In other B2B markets, especially Asia, the misuse of the term Prime of Prime is even more prevalent, and was documented in detail by FinanceFeeds last year whilst conducting research in Guangzhou, China.
Today in London, FinanceFeeds spoke to Jonathan Brewer, Managing Partner of IS Prime, one of London’s prime of prime brokerages which is under the prestigious ISAM hedge fund umbrella, led by Lord Stanley Fink.
Mr Brewer explained ““When looking for liquidity, there are a few things that a broker should look out for. Many “Prime of Primes” market their services in at best a misleading way. ”
A good example would be some of our peers, who market that they are offering genuine prime services, when all they are doing is offering PoP services, and disclosing the LP names. This is a ruse to make a client think that they are getting something different from a standard prime of prime aggregation service, which is misleading. Often the provider will offer uncompetitive initial margins alongside this service, to preserve the masquerade of being a “prime broker”. – Jonathan Brewer, Managing Partner, IS Prime
“Other prime of primes market the fact that they have added value services, or unique liquidity. Again, this is often not the case at all, as most providers are simply white labels of third party technology providers, who don’t really contribute anything other than balance sheet” said Mr Brewer.
Mr Brewer concluded “If a prime of prime focuses heavily on marketing their product as a “prime” service, rather than a service which specialises in providing bespoke pricing, clearing and (critically) execution services, then they are advertising themselves as a simple credit intermediary, and are pretty clearly advertising that they are not adding any value to the transaction process at all.”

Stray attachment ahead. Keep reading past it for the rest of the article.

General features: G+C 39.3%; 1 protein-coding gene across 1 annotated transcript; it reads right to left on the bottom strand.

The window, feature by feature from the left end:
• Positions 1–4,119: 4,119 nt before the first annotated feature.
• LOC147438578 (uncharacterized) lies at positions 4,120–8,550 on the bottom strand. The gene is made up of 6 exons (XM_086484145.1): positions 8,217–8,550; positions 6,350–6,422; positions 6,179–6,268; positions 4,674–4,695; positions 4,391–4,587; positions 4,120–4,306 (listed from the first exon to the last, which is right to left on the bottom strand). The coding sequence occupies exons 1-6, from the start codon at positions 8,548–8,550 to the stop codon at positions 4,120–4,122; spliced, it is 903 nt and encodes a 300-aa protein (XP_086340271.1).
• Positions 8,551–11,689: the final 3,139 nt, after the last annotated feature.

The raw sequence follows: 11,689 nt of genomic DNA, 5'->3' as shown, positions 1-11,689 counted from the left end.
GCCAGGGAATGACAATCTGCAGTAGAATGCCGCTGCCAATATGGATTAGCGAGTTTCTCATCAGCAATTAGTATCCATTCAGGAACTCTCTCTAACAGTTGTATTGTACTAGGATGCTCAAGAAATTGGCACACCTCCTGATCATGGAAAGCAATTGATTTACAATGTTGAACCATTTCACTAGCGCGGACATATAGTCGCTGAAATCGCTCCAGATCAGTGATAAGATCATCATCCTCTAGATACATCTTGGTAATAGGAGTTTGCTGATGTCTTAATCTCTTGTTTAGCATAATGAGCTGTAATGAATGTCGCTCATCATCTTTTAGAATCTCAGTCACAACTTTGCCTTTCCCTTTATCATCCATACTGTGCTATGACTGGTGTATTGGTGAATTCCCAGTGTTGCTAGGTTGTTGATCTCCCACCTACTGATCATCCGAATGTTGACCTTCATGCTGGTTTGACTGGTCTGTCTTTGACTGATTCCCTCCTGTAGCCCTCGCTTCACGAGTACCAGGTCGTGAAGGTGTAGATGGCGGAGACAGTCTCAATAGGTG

FinanceFeeds then raised the subject of the fact that it is becoming harder to become a prime of prime, the banks require far higher capital bases. Just a few years ago, $5 million would have got a prime brokerage relationship with a bank, now it is between $50 million to $100 million, and in many cases despite the capital being high enough, banks will still not provide credit.
This lack of access to traditional prime brokers has led to a prime of prime explosion over recent times, giving rise to the use of the word ‘prime’ by some offshore entities, or smaller retail brokers selling their B-book feed to other brokerages on the premise that it is genuine liquidity.
It is possible to count the number of genuine prime of primes that exist in today’s market on two hands. Maintaining a clear path to genuine market access therefore is the privilege of the many and has never been more accessible, but is truly the preserve of the few.
It always pays to check carefully.